Except medicine requires more than just technical expertise: It needs empathy, too.
Empathy has been noticeably lacking in medicine as of late. In the past few decades, doctors have developed a reputation for being coldand aloof, for treating patients as numbers and objects, not human beings with valid lived experiences and unique histories. One of the most common complaints among patients today is the “clinical” attitude of their attending physicians. That word has become synonymous with detached, unempathetic, and impersonal treatment—everything many of us would much rather our attending physician not be.
Since September 2016, TIME has been following three Syrian refugees as they prepared to give birth and raise a child in a foreign land. All of the women learned of their pregnancies on the road and none expected to deliver in a refugee camp, far from the homes they fled in Syria. These women are among the more than 1,000 refugees who gave birth in Greek refugee camps in 2016 alone. As babies, born of no nation, take their first steps, they face an uncertain future. Their parents continue their search for a home in a world that is increasingly hostile to refugees.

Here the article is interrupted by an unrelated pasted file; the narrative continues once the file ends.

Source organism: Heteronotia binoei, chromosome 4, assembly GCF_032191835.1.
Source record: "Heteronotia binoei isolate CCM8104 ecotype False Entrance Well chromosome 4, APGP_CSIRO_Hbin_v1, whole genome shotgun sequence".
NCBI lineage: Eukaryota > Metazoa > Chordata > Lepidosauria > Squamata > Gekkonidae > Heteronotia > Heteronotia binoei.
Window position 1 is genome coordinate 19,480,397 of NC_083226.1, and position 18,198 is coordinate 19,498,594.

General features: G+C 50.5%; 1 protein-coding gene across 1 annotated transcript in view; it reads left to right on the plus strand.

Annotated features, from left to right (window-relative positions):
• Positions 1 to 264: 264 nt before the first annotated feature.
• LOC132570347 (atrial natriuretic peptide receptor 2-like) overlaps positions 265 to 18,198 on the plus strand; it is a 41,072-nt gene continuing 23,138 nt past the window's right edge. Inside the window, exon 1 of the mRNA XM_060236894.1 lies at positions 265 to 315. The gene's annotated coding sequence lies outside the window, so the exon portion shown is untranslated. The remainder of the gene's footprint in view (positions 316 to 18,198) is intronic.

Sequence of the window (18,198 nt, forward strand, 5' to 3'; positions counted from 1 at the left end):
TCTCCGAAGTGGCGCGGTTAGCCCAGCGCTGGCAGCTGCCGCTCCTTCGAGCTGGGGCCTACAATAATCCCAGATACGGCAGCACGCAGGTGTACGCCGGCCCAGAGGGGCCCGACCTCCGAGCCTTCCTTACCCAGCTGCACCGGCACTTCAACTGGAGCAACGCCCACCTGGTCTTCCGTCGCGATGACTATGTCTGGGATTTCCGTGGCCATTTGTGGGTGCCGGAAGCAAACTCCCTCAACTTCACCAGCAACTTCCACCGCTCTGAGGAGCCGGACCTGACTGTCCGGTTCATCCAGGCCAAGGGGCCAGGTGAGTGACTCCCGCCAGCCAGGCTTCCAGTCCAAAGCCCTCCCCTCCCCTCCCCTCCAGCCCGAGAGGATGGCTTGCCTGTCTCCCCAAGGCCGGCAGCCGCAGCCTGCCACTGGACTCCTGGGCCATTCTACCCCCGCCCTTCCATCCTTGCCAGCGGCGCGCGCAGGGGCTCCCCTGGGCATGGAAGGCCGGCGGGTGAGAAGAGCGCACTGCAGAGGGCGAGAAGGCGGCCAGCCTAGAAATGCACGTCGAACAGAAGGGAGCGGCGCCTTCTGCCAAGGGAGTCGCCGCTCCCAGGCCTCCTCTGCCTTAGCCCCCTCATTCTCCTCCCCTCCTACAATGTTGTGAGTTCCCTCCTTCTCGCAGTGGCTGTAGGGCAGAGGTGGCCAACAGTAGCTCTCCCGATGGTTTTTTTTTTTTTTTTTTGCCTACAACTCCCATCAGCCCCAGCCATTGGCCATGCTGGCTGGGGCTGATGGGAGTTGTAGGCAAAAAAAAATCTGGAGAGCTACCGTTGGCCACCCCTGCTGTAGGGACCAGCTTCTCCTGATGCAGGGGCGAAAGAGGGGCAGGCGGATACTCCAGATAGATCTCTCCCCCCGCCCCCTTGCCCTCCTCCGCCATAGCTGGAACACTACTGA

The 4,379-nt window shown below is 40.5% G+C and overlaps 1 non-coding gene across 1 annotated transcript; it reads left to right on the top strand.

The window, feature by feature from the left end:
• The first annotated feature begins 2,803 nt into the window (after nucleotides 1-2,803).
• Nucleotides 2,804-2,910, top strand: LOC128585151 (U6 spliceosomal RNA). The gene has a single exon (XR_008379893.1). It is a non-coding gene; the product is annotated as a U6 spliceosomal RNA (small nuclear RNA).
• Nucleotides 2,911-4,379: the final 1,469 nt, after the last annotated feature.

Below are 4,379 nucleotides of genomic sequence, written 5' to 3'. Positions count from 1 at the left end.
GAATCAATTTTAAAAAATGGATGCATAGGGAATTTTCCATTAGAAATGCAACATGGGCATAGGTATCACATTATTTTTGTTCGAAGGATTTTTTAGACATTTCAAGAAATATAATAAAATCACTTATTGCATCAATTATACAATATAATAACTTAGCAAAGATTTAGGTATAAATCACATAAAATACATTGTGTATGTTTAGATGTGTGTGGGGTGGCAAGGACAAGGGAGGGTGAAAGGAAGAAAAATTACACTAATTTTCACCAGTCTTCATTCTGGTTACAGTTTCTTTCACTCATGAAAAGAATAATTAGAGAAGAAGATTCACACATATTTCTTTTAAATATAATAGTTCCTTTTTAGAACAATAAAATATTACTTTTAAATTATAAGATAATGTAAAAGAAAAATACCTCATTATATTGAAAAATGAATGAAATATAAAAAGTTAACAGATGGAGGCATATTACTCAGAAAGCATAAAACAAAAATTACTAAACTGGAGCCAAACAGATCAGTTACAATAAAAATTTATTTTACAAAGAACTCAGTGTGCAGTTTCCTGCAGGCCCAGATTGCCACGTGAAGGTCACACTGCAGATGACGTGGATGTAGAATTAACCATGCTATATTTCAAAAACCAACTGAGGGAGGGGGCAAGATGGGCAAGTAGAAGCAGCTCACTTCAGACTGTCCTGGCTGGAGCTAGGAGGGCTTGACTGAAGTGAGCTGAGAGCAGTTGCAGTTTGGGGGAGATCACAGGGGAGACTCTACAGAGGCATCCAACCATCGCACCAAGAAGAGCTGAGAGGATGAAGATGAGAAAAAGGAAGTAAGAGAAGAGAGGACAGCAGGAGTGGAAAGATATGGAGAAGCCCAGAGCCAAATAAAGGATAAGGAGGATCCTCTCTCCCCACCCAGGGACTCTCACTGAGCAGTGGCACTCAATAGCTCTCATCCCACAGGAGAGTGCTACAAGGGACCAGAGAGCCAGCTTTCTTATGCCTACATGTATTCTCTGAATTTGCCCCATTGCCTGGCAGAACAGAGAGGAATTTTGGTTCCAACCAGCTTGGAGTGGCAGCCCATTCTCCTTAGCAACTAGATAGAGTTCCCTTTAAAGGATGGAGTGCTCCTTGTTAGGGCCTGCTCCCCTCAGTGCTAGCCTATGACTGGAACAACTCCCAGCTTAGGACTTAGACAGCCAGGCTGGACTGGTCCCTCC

Follow us as the story unfolds daily on Instagram, watchHeln’s First Yearand see the journey mapped across the globe on Google Earth. Click here to find out how you can help.
This daily struggle plays out against the backdrop of Europe’s newest experiment to integrate hundreds of thousands of refugees, some into countries that have very little experience with outsiders. With our year-long multimedia project, “Finding Home,” TIME brings you their stories.
PHOTOGRAPHS BY LYNSEY ADDARIO | REPORTING BY ARYN BAKER | VIDEO BY FRANCESCA TRIANNI